The Trump Files: Listen to Donald Brag About His Affairs—While Pretending to Be Someone Else

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This post was originally published as part of “The Trump Files“—a collection of telling episodes, strange but true stories, and curious scenes from the life of our current president—on September 29, 2020.

Donald Trump may have had second thoughts about discussing Bill Clinton’s affairs at the first presidential debate of 2016, but he’s been far less hesitant to talk about his own affairs in the past. Just take the strange 1991 incident where “John Miller,” one of the fake-spokesman personas Trump invented to speak anonymously to the media, bragged to People‘s Sue Carswell about Trump’s sleeping around.

Carswell called up Trump’s office to talk about allegations that Trump had taken up with model Carla Bruni and dumped Marla Maples, the woman with whom Trump cheated on his first wife, Ivana. “He’s living with Marla and he’s got three other girlfriends,” the “sort of new” PR man told Carswell when he called her back. “[Marla] wants to get back, she’s told it to a lot of her friends and she’s told it to him, but it’s so highly unlikely.”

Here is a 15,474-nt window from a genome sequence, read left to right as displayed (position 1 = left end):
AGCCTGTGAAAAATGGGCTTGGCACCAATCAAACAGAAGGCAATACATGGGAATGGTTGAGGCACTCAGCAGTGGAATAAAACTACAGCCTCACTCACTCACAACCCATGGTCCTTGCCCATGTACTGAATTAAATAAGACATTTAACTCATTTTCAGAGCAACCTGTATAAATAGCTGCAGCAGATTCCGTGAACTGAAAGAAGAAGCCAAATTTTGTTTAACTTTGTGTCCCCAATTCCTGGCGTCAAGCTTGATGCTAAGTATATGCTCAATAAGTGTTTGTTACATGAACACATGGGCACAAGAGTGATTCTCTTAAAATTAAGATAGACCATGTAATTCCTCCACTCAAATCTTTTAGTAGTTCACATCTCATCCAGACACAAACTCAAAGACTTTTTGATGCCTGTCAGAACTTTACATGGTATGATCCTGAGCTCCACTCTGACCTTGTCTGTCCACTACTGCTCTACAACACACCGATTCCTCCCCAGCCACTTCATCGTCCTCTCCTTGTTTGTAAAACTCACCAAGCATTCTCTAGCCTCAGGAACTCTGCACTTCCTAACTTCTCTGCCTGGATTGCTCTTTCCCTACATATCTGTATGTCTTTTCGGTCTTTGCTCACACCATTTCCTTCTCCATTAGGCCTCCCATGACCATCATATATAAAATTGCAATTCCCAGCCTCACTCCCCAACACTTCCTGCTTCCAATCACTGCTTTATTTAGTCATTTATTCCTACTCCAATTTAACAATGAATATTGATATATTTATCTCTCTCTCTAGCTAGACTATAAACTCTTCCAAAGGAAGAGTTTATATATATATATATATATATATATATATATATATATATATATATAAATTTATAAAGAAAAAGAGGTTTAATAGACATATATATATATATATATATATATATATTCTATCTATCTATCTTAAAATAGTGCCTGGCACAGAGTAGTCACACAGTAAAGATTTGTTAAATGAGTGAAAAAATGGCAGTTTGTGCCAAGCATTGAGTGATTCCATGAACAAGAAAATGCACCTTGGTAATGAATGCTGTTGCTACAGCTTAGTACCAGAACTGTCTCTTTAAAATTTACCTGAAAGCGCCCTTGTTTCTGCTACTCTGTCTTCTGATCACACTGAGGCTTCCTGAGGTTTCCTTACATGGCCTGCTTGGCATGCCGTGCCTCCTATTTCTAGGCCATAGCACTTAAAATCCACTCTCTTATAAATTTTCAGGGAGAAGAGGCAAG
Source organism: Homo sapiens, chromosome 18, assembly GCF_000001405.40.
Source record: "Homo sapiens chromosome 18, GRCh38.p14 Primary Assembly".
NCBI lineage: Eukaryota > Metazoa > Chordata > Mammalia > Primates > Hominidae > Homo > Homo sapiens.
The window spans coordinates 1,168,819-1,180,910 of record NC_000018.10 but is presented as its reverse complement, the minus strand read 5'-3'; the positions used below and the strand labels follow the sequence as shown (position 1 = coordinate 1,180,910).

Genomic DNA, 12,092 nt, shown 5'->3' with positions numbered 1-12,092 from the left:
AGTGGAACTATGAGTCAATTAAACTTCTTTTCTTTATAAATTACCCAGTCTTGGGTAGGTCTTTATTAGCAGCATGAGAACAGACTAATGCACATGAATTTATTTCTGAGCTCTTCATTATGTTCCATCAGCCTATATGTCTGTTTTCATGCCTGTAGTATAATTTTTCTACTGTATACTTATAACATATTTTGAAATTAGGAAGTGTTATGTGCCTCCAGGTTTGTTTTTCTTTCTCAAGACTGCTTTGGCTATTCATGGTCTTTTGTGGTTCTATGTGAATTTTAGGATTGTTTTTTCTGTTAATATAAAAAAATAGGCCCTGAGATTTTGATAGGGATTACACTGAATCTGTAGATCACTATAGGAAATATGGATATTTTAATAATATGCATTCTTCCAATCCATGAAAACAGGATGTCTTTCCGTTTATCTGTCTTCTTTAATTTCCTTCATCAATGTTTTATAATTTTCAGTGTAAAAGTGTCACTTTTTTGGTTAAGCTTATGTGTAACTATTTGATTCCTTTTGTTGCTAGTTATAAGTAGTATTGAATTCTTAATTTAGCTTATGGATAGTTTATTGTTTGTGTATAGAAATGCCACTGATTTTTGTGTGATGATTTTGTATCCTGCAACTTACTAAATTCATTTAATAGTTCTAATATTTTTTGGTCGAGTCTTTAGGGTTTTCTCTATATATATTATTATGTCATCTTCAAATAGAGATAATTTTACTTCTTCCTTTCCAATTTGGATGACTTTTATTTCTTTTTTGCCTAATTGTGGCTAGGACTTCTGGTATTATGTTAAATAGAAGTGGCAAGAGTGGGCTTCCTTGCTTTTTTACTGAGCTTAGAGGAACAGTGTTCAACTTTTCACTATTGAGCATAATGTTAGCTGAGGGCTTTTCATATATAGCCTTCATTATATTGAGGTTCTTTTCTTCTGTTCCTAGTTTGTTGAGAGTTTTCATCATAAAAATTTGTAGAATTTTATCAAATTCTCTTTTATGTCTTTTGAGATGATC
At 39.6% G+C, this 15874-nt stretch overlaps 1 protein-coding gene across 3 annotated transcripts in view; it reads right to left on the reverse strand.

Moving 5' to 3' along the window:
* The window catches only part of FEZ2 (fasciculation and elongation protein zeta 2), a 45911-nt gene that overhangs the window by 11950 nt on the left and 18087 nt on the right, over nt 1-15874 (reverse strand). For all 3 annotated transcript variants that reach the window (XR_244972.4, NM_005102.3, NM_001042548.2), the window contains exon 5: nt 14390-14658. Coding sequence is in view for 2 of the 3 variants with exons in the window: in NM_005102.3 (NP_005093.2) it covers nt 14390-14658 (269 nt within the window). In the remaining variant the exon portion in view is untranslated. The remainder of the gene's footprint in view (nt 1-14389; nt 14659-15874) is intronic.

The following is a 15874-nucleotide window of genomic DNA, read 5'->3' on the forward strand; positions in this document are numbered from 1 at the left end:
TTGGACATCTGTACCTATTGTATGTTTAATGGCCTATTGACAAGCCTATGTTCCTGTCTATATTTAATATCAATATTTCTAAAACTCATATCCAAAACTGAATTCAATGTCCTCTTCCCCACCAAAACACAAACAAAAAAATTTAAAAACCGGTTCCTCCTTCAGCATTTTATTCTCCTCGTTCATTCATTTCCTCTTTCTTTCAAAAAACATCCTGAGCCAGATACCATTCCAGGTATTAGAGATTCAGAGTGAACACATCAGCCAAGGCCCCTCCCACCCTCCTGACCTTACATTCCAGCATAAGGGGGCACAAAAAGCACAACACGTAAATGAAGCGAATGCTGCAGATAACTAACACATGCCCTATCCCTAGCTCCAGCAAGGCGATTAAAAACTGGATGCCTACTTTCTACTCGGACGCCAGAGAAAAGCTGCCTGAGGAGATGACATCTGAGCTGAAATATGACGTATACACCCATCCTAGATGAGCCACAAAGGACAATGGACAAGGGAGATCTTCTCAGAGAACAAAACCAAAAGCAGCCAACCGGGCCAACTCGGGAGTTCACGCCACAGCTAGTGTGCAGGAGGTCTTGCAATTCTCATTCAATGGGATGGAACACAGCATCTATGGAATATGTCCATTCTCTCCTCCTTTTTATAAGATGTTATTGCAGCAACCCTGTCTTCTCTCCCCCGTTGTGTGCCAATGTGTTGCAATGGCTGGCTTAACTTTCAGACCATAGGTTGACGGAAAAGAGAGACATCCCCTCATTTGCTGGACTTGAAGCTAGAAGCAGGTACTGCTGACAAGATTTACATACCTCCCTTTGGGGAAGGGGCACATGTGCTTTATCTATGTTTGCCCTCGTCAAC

Carswell asked about some specific celebrities who were linked to Trump, including Bruni and even Madonna. “Miller” assured her Trump’s phone was ringing off the hook with A-listers. “I think that he’s got a whole open field, really,” he said. “I mean, they call. They just call. Actresses, people that you write about just call to see if they can go out with him and things.”

According to Trump Revealed, the book by Washington Post reporters Michael Kranish and Marc Fisher, Carswell then “called Marla and played the tape. Maples burst into tears and confirmed the voice was Trump’s.”

Trump denied earlier this year that he was the one who spoke to Carswell, but thankfully we don’t have to take his word for it. The Washington Post got audio of the call earlier this year, so you can listen to “Miller”‘s decidedly Trumpy voice and make up your own mind.

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This is a big one for us. So, as we ask you to consider supporting our team's journalism, we thought we'd slow down and check in about where Mother Jones is and where we're going after the chaotic last several years. This comparatively slow moment is also an urgent one for Mother Jones: You can read more in "Slow News Is Good News," and if you're able to, please support our team's hard-hitting journalism and help us reach our big $350,000 goal with a donation today.

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